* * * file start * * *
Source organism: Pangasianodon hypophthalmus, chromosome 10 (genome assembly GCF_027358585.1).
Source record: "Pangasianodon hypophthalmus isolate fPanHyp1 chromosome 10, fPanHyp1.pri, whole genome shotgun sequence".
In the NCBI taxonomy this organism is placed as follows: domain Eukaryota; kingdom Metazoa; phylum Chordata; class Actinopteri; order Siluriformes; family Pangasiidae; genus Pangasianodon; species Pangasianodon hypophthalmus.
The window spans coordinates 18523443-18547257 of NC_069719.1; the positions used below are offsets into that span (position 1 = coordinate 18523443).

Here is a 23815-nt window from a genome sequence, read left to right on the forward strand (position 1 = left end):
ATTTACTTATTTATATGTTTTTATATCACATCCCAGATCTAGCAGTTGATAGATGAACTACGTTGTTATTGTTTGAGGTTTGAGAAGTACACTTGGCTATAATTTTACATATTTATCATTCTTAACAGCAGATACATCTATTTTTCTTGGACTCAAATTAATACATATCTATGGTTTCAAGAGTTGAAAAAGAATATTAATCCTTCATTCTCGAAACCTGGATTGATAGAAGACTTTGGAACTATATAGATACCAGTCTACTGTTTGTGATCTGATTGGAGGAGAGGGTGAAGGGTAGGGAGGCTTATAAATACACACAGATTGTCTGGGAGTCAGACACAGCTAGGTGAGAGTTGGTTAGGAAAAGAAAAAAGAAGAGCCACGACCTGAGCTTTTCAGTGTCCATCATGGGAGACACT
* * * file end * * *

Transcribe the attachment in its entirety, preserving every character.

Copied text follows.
Source organism: Pangasianodon hypophthalmus, chromosome 10 (genome assembly GCF_027358585.1).
Source record: "Pangasianodon hypophthalmus isolate fPanHyp1 chromosome 10, fPanHyp1.pri, whole genome shotgun sequence".
In the NCBI taxonomy this organism is placed as follows: domain Eukaryota; kingdom Metazoa; phylum Chordata; class Actinopteri; order Siluriformes; family Pangasiidae; genus Pangasianodon; species Pangasianodon hypophthalmus.
The window spans coordinates 18523443-18547257 of NC_069719.1; the positions used below are offsets into that span (position 1 = coordinate 18523443).

Here is a 23815-nt window from a genome sequence, read left to right on the forward strand (position 1 = left end):
ATTTACTTATTTATATGTTTTTATATCACATCCCAGATCTAGCAGTTGATAGATGAACTACGTTGTTATTGTTTGAGGTTTGAGAAGTACACTTGGCTATAATTTTACATATTTATCATTCTTAACAGCAGATACATCTATTTTTCTTGGACTCAAATTAATACATATCTATGGTTTCAAGAGTTGAAAAAGAATATTAATCCTTCATTCTCGAAACCTGGATTGATAGAAGACTTTGGAACTATATAGATACCAGTCTACTGTTTGTGATCTGATTGGAGGAGAGGGTGAAGGGTAGGGAGGCTTATAAATACACACAGATTGTCTGGGAGTCAGACACAGCTAGGTGAGAGTTGGTTAGGAAAAGAAAAAAGAAGAGCCACGACCTGAGCTTTTCAGTGTCCATCATGGGAGACACT